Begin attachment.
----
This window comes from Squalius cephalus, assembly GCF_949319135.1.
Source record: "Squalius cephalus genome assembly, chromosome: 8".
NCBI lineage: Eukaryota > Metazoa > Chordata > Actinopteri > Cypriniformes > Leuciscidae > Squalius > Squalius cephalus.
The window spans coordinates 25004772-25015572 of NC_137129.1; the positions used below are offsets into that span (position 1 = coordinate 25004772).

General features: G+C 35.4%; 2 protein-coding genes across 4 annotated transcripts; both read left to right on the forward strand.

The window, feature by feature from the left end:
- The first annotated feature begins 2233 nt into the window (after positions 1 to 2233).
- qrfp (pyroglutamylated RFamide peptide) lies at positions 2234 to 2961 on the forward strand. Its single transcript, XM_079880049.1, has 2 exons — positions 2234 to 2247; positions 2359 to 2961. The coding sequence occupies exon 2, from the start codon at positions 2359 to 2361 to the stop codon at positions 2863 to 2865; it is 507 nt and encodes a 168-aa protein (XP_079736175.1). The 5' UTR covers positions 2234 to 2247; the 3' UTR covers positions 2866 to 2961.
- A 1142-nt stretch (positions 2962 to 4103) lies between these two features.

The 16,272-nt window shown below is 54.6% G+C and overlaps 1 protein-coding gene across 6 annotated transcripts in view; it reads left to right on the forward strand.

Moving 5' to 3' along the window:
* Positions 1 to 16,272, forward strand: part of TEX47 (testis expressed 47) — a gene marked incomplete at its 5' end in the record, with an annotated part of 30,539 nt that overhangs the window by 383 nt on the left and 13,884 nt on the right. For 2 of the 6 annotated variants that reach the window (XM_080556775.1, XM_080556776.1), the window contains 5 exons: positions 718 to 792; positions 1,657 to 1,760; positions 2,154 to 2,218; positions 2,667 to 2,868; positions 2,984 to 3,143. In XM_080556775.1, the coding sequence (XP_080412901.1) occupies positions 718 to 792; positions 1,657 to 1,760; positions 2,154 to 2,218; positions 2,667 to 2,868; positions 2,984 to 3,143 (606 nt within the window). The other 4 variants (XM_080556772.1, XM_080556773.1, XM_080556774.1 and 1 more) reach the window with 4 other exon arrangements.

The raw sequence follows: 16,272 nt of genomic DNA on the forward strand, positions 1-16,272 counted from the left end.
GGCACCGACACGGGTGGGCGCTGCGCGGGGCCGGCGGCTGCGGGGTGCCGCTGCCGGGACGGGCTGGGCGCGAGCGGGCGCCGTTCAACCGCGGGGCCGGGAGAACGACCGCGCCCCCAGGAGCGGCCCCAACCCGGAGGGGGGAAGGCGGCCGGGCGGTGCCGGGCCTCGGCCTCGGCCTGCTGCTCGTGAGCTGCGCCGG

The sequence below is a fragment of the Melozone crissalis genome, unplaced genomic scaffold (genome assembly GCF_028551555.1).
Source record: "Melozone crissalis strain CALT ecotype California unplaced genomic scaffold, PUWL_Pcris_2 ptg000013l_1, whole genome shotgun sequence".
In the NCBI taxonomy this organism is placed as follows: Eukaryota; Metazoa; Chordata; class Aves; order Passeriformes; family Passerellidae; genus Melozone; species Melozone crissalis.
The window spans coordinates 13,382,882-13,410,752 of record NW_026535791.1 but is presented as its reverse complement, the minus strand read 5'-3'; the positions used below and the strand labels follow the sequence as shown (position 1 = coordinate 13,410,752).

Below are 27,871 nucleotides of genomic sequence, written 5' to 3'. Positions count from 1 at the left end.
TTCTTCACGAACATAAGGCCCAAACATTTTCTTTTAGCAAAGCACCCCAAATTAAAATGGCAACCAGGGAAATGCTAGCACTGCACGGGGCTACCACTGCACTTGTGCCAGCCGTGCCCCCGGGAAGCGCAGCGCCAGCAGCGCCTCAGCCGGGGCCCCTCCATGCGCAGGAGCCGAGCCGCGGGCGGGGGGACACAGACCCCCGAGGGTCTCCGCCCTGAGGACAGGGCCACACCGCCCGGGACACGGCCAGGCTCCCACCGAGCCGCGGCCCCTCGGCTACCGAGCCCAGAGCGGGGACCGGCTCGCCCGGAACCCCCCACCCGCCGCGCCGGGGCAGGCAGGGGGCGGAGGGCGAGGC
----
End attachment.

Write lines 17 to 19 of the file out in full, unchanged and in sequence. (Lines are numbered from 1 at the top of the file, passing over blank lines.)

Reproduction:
In the NCBI taxonomy this organism is placed as follows: Eukaryota; Metazoa; Chordata; class Aves; order Passeriformes; family Passerellidae; genus Melozone; species Melozone crissalis.
The window spans coordinates 13,382,882-13,410,752 of record NW_026535791.1 but is presented as its reverse complement, the minus strand read 5'-3'; the positions used below and the strand labels follow the sequence as shown (position 1 = coordinate 13,410,752).

Below are 27,871 nucleotides of genomic sequence, written 5' to 3'. Positions count from 1 at the left end.